Blog Tour: The Forgetting by Nicole Maggi + Author Guest Post

Nicole Maggi has joined us today to share her inspiration for her newest release, The Forgetting.

About The Author:


Nicole Maggi wrote her first story in third grade about a rainbow and a unicorn. After working as an actress in NYC, she now lives in Los Angeles with her family and two oddball cats. Visit her at

Connect with the author:  
Website| Goodreads




In the first few months of 2012, I was in a bad place. I’d just had my three-book deal with a major publisher cancelled, and I was questioning whether I wanted to ever write again. I didn’t know whether I’d ever have another original idea, or the passion to tell a story. All the love for writing had gone out of me, and my heart was broken.

While the cancelled book was out on submission, my wonderful agent gently suggested that I start working on something new. I did actually have a few ideas rattling around inside of me, and one of them was simply this: What if a girl wakes from a heart transplant and remembers the life of her donor?

The seed of that idea came from this odd little fascination I have with the theory of cellular memory, that our thoughts and feelings and memories are retained not just in our minds but also in our bodies, in our cellular DNA. There’s not really any science to back it up, but there are many documented cases of people who received heart transplants and underwent more than just a physical change. A dedicated carnivore suddenly becomes a vegetarian, a heterosexual becomes gay, or even (in a case that I read about long after I actually wrote THE FORGETTING) a ten-year-old recipient helps solve the murder of her ten-year-old donor because of a recurring nightmare that turned out to be memories of the murder.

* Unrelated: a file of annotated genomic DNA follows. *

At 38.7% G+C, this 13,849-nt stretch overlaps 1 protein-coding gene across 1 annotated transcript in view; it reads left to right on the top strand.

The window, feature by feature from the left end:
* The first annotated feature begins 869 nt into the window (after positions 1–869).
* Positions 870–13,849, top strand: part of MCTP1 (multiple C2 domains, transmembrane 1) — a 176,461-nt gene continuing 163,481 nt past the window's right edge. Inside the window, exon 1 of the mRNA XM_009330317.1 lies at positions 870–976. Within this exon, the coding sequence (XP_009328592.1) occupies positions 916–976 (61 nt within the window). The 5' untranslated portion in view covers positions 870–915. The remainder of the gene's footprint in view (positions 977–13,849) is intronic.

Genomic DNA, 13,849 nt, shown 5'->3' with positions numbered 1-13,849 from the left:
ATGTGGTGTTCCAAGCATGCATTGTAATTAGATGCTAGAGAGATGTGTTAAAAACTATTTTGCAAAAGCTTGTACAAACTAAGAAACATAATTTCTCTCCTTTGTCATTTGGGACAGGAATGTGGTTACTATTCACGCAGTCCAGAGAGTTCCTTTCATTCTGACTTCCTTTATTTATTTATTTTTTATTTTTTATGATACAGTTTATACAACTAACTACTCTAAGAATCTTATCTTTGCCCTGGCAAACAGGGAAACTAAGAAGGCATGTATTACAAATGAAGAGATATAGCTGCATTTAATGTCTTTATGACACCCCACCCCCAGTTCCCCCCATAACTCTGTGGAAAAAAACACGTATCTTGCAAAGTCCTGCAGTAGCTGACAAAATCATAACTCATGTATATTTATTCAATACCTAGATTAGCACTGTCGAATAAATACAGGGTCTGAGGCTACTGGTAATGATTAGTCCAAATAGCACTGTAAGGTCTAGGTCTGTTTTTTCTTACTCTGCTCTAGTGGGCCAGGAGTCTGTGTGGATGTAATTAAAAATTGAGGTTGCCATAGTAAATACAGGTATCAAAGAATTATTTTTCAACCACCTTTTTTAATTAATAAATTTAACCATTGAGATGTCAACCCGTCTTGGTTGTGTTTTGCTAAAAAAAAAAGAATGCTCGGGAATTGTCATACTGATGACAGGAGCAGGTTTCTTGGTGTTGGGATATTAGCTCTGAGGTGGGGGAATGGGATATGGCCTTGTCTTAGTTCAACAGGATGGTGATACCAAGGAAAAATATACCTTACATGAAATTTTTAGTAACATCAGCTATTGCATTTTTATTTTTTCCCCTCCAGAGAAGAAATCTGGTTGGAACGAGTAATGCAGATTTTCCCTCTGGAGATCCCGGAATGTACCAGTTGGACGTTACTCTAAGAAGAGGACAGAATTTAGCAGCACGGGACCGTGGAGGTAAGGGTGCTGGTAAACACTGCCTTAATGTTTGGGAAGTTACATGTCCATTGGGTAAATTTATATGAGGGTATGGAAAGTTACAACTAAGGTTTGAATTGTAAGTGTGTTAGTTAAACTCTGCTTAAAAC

But before I did any of that research, I had to work up the courage to write again.

I was so shattered from my book’s cancellation that the thought of writing again filled me with fear and sorrow and rage. Why had this happened to me? I couldn’t get past the unfairness of it all, couldn’t move on from the anger and sadness that consumed me. One night, after crying on the couch with a big glass of wine, I got up, went to my office, and pulled The Artist’s Way off my book shelf.

The Artist’s Way is a 12-step recovery program for damaged creatives by Julia Cameron. I’d done the program before, in 2006, after my first novel had been soundly rejected by every publisher in New York. It had saved me then; I clung to the desperate hope that it would save me again.

As I started to work through the intensely personal exercises, I started to realize that the book cancellation didn’t have to define me. It didn’t need to have the power over me that I’d been giving it. It was one stepping stone along this very long and winding path that we call a career. I’d kept myself stuck on that one stone, and now it was time leap to the next one. I stopped asking “Why me?” and started asking “What’s next?”